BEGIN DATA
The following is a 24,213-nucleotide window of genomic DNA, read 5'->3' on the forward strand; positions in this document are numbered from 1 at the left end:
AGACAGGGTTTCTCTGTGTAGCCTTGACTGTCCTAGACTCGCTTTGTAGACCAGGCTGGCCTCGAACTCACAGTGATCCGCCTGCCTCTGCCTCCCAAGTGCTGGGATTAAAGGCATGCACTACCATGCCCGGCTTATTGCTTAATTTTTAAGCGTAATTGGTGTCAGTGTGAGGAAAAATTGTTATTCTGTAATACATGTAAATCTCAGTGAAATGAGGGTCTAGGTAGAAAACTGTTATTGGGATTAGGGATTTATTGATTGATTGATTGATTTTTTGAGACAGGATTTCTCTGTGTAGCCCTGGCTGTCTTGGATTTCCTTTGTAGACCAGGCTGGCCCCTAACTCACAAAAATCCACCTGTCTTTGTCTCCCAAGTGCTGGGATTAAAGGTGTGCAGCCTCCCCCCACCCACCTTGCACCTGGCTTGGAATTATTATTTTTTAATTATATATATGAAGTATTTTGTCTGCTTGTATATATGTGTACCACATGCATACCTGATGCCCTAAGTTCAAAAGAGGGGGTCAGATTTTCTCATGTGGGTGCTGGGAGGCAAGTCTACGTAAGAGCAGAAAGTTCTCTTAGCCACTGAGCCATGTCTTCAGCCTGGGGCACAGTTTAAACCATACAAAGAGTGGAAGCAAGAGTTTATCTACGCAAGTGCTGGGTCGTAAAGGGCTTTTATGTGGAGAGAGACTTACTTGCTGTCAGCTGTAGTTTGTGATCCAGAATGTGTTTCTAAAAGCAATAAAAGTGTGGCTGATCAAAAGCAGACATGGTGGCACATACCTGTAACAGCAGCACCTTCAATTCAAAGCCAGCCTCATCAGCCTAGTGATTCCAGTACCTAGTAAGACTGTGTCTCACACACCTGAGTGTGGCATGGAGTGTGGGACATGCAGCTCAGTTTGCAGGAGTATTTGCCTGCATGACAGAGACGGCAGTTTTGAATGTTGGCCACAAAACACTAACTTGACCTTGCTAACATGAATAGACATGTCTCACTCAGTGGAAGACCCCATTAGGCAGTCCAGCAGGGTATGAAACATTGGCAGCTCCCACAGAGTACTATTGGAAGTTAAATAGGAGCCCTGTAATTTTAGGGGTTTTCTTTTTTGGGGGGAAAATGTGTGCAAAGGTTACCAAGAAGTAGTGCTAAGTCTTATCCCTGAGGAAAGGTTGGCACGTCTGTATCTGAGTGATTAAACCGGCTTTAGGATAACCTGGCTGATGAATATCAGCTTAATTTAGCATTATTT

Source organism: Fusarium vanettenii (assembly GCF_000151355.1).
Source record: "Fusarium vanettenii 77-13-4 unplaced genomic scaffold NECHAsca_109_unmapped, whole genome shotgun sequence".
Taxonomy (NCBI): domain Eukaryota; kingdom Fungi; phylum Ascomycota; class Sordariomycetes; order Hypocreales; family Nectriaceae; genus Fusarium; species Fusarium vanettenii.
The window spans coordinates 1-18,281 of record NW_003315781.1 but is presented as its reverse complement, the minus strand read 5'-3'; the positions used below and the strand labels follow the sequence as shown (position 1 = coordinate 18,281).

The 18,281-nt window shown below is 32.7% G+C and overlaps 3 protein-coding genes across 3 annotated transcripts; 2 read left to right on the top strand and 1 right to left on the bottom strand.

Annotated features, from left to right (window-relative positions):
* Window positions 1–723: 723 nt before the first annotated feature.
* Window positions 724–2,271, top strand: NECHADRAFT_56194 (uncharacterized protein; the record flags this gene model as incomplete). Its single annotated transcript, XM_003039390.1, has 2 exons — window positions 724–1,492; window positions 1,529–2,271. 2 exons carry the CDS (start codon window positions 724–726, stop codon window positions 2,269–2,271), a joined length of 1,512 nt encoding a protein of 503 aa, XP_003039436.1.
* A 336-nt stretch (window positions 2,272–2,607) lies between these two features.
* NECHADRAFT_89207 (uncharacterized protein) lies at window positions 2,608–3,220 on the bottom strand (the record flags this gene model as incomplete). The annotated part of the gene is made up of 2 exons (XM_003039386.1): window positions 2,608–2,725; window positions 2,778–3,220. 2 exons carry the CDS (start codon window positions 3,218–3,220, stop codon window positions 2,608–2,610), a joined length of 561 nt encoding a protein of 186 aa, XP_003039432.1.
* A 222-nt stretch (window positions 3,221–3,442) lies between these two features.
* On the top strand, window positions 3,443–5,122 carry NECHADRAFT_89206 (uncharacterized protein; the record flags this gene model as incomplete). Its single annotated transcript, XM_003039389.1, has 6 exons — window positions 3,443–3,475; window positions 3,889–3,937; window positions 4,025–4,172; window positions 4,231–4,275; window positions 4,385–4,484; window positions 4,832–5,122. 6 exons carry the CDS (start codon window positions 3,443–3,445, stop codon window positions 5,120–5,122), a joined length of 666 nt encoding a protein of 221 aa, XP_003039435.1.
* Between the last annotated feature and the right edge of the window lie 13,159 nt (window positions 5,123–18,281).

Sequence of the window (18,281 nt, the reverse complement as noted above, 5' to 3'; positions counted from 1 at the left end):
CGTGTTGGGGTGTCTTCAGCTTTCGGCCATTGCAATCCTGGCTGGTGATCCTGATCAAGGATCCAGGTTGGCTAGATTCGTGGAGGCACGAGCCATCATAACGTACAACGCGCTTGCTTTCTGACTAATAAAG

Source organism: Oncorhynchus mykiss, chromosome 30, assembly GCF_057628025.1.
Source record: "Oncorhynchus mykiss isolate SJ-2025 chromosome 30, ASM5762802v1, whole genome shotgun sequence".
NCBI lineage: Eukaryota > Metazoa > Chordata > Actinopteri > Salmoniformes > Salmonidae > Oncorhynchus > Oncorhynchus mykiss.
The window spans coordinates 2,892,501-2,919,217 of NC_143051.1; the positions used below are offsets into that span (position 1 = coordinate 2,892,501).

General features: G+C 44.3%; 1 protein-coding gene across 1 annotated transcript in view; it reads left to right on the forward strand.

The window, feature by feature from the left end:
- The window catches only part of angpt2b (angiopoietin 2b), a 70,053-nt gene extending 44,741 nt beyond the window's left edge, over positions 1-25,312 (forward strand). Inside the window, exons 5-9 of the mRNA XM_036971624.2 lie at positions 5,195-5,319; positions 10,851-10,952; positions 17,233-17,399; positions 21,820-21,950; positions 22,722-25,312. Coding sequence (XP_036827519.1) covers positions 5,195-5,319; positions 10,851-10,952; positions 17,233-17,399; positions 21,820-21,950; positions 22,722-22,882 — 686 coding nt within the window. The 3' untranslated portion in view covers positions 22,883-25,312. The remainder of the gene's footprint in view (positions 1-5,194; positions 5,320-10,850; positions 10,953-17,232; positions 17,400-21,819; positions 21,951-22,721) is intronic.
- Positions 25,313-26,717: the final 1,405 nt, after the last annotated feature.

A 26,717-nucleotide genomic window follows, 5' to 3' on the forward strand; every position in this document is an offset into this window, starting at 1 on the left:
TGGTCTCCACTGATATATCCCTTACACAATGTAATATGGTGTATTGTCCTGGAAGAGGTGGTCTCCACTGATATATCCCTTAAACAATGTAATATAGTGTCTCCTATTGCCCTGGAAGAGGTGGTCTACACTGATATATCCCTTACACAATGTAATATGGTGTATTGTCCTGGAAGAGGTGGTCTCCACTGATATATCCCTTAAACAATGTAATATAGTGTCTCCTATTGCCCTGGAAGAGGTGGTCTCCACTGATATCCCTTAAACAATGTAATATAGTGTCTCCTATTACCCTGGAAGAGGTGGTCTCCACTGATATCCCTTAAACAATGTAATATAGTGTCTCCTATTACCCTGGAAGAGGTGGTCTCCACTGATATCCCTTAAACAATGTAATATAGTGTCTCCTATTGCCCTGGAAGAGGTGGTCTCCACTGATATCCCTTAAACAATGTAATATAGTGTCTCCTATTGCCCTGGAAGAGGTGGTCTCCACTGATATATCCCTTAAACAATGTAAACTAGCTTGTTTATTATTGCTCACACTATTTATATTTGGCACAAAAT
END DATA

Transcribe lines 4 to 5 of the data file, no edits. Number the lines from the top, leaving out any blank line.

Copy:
Source record: "Fusarium vanettenii 77-13-4 unplaced genomic scaffold NECHAsca_109_unmapped, whole genome shotgun sequence".
Taxonomy (NCBI): domain Eukaryota; kingdom Fungi; phylum Ascomycota; class Sordariomycetes; order Hypocreales; family Nectriaceae; genus Fusarium; species Fusarium vanettenii.